The Netflix series Tidying Up With Marie Kondo has women everywhere emptying out their closets and drawers and getting rid of whatever doesn’t “spark joy.” The goal is to help people clean up their clutter and get peace in their home.
I haven’t watched the show myself because I’m not a big saver anyway. Oh, trust me, I have some clutter, but I don’t like holding on to things I don’t need. Years of being a military family meant each time we moved I got rid of a lot so we didn’t have to unpack it on the other side of the country. Though we no longer deal with transferring, I still find myself regularly going through our possessions to give away things we don’t need. I’ve even posted on Facebook: “Today, if I did not marry it or birth it, if I do not have to feed it, if it is broken or does not fit, if we already have five others like it, if I had no idea it was even in my house in the first place, or if I simply no longer think we need it, it is leaving my house. That’s the mood I’m in.”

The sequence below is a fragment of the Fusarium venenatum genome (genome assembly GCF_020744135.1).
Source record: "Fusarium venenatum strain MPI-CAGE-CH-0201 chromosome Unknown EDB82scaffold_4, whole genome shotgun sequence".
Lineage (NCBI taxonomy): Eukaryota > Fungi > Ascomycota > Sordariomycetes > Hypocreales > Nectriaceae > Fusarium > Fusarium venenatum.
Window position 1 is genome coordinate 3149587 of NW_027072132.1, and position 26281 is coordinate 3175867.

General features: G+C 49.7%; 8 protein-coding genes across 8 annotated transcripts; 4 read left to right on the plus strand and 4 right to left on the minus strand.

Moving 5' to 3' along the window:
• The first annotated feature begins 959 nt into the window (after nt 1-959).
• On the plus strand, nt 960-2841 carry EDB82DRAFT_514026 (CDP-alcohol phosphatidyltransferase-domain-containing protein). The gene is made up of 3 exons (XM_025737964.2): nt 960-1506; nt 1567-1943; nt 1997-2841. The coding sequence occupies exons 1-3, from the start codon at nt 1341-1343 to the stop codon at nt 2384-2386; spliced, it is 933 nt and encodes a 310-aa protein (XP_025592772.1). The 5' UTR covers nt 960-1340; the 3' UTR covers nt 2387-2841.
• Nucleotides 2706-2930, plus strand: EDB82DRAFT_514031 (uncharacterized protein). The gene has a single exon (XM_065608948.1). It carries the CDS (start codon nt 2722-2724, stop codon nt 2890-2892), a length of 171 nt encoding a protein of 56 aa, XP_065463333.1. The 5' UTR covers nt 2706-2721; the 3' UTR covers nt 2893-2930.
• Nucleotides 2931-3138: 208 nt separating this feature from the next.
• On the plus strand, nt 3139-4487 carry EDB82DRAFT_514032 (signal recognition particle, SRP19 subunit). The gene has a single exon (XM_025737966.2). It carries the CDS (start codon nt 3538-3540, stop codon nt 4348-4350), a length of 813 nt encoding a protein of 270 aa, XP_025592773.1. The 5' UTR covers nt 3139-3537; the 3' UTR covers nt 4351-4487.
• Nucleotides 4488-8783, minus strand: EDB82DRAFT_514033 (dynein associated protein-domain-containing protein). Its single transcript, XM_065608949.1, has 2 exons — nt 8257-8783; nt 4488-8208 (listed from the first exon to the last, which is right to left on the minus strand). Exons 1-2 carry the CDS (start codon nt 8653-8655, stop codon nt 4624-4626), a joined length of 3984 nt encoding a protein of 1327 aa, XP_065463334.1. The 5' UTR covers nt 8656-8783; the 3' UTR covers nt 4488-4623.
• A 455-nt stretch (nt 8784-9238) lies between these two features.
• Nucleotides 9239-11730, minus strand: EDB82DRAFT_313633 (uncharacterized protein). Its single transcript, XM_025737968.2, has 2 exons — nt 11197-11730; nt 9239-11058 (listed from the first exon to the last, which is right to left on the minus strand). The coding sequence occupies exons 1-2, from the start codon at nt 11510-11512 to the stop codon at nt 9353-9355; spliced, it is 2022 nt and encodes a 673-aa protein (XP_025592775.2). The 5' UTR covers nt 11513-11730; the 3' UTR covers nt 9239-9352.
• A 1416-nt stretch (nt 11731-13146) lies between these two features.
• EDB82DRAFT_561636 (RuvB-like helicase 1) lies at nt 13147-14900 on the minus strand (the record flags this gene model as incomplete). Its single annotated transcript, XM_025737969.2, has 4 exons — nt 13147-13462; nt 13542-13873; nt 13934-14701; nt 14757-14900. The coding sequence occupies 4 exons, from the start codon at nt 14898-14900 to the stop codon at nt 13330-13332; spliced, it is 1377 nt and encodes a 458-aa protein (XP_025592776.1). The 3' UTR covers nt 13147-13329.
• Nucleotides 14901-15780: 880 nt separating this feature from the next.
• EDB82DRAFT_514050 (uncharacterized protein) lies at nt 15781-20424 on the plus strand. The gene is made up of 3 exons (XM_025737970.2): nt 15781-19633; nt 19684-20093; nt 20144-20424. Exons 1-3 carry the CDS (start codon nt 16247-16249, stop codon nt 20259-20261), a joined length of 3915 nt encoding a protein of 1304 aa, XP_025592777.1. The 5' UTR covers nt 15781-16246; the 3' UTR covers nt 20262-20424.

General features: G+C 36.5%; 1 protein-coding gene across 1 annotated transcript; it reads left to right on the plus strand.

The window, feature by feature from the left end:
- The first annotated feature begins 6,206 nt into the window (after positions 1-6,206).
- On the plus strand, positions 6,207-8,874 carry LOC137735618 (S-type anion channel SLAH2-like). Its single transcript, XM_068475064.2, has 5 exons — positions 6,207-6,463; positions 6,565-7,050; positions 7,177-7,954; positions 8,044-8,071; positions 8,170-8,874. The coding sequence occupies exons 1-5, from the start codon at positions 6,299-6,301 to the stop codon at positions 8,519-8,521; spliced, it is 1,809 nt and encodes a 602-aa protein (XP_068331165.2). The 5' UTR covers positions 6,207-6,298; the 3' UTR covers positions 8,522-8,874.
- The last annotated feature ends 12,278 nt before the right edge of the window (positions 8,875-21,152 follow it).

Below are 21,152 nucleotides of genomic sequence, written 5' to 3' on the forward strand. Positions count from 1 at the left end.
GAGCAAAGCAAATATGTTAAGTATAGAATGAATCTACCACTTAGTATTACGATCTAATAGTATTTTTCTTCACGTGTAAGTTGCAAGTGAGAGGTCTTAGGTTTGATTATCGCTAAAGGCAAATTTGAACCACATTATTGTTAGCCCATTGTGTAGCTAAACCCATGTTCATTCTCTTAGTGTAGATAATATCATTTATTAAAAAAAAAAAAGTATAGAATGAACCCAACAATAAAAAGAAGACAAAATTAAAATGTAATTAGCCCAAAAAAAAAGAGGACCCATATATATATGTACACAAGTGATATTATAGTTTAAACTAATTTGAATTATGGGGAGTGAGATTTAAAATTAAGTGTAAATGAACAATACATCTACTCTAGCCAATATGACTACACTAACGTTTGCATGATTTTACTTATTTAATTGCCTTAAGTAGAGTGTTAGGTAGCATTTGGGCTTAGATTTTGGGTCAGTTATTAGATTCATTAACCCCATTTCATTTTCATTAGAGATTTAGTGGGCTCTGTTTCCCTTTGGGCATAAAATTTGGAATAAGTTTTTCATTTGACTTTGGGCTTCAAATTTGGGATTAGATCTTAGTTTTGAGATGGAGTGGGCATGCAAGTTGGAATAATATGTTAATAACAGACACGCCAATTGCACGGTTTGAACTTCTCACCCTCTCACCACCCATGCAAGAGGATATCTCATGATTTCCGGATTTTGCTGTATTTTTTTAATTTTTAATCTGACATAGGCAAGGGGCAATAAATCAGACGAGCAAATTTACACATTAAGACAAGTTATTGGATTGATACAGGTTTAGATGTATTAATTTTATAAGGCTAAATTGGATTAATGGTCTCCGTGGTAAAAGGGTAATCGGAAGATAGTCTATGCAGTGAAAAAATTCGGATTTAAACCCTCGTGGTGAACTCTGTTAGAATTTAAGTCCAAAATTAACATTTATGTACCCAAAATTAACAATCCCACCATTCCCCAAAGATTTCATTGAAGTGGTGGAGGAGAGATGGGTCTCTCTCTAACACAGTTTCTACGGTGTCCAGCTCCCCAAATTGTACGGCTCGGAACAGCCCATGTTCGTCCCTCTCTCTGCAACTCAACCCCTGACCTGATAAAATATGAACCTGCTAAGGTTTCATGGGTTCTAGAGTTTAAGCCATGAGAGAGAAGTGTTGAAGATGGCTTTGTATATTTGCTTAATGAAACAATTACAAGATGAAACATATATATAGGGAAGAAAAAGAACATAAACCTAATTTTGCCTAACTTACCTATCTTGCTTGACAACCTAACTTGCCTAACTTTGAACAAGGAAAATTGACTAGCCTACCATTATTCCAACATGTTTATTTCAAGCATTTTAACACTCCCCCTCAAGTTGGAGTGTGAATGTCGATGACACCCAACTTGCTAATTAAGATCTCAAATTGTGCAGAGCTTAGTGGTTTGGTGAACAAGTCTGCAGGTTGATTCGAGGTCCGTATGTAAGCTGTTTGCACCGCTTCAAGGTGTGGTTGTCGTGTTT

I always feel better when I’m done. You know what I mean, right? You’ve felt that sigh of relief when you’ve gotten rid of clutter, because clutter reduces creativity and performance and increases anxiety and stress. By getting rid of what you don’t use, you spend less time maintaining what you do own and more time on things that matter.
There’s a spiritual aspect to this too. In Luke 12:15, Jesus cautioned people, “Watch out! Be on your guard against all kinds of greed; life does not consist in an abundance of possessions.”
Another time Jesus talked to a rich young man who loved everything more than he loved Jesus. When Jesus said, “sell everything and give the money to the poor,” the guy walked away. See, Jesus knew that keeping his stuff was number one in the man’s life.
We worship a God “who richly provides us with everything for our enjoyment” (1 Timothy 6:17). He just asks that we give some back to him and more to others. When our stuff distracts us from loving and serving him and others, then it’s time for our stuff to go—because it doesn’t spark joy.
Linda Buxa is a writer and editor. She got a Roomba for Christmas, which declutters the floors for her every single day. Plus, she’s doing a pretty good job of keeping the counter clean too.
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